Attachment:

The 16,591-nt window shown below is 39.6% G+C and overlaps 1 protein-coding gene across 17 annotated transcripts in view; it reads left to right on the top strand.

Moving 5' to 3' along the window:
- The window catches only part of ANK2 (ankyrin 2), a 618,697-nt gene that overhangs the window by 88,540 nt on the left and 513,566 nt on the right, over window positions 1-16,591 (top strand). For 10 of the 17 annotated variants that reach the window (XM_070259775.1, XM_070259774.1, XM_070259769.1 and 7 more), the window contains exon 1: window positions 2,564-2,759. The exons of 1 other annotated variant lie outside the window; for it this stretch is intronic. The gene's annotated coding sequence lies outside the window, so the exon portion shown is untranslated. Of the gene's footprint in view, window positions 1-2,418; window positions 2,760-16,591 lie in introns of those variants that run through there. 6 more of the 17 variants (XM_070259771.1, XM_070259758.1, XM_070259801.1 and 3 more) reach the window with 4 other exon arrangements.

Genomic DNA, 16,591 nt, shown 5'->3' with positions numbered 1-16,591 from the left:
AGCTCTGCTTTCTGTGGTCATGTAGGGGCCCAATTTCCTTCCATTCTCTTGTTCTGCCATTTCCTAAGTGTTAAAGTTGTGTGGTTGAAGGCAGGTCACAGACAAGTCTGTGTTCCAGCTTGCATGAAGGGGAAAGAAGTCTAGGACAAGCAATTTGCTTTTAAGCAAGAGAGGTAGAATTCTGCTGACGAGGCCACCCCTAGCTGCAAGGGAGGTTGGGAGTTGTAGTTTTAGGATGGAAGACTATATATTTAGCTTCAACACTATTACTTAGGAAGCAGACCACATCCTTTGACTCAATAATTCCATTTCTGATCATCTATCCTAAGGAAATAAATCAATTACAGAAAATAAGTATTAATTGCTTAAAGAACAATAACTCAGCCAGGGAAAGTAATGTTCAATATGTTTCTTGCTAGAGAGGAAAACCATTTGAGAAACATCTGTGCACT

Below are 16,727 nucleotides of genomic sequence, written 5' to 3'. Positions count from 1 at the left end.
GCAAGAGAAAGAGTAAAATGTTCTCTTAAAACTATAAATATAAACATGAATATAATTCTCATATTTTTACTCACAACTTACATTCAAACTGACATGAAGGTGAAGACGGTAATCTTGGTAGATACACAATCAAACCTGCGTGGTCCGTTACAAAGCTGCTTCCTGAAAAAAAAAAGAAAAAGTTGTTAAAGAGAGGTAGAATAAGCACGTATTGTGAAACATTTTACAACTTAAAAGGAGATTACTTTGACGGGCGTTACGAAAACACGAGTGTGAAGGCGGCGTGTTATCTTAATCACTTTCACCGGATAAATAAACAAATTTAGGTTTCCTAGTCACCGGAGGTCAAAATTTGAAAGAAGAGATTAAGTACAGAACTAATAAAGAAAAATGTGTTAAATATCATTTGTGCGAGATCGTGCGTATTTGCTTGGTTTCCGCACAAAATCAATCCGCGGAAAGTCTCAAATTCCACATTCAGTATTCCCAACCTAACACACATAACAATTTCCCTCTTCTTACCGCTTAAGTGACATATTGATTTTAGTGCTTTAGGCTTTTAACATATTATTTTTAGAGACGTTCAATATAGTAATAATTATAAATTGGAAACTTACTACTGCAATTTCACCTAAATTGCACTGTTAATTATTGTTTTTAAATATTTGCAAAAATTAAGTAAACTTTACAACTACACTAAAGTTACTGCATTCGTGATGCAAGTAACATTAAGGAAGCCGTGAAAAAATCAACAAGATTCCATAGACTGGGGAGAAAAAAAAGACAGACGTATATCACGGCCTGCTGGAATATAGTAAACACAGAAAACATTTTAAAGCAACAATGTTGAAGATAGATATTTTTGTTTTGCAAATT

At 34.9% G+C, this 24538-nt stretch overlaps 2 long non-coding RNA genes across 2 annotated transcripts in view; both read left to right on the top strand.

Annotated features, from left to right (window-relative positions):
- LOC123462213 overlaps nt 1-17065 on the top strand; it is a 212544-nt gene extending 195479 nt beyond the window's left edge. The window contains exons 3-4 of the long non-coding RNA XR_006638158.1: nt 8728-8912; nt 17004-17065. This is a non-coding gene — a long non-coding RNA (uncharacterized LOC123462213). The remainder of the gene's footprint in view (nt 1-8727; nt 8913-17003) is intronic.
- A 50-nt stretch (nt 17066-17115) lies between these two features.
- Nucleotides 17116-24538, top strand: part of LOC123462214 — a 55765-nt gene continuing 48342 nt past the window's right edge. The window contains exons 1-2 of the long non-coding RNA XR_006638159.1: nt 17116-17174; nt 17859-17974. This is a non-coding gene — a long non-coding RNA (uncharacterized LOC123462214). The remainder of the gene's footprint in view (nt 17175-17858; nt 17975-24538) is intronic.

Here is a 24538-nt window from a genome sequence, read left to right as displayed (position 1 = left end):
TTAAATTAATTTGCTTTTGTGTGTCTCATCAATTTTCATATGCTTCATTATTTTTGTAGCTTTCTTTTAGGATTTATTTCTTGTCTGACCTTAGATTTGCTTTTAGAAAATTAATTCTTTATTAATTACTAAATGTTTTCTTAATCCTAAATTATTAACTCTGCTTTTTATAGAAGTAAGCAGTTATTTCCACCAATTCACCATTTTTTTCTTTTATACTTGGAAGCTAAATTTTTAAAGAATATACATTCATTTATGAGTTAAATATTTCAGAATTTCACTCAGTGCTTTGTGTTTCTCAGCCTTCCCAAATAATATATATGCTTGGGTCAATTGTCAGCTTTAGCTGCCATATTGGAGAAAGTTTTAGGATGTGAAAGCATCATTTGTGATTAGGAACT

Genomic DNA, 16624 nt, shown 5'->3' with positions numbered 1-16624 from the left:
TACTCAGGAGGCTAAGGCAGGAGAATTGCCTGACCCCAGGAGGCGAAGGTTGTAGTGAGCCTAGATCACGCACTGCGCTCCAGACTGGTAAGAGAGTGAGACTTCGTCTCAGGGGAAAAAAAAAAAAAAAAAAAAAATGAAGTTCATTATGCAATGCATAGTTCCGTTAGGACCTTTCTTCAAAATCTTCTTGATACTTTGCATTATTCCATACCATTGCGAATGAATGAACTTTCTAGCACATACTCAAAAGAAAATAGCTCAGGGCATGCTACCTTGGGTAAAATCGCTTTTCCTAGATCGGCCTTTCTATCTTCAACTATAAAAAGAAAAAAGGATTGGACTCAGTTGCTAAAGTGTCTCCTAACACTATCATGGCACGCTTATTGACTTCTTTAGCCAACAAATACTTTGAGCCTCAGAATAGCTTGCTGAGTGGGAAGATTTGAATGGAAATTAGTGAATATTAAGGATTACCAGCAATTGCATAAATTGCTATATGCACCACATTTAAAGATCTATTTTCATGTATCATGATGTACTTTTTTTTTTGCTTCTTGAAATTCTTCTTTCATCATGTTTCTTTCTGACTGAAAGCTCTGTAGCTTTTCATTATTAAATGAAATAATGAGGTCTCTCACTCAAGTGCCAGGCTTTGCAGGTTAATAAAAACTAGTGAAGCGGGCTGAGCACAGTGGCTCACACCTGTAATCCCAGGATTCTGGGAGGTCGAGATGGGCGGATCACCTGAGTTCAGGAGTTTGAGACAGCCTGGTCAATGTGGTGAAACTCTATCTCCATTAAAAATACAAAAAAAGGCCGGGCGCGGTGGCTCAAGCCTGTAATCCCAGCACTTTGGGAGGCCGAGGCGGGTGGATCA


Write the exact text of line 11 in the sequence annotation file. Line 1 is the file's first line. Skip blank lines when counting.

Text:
- A 50-nt stretch (nt 17066-17115) lies between these two features.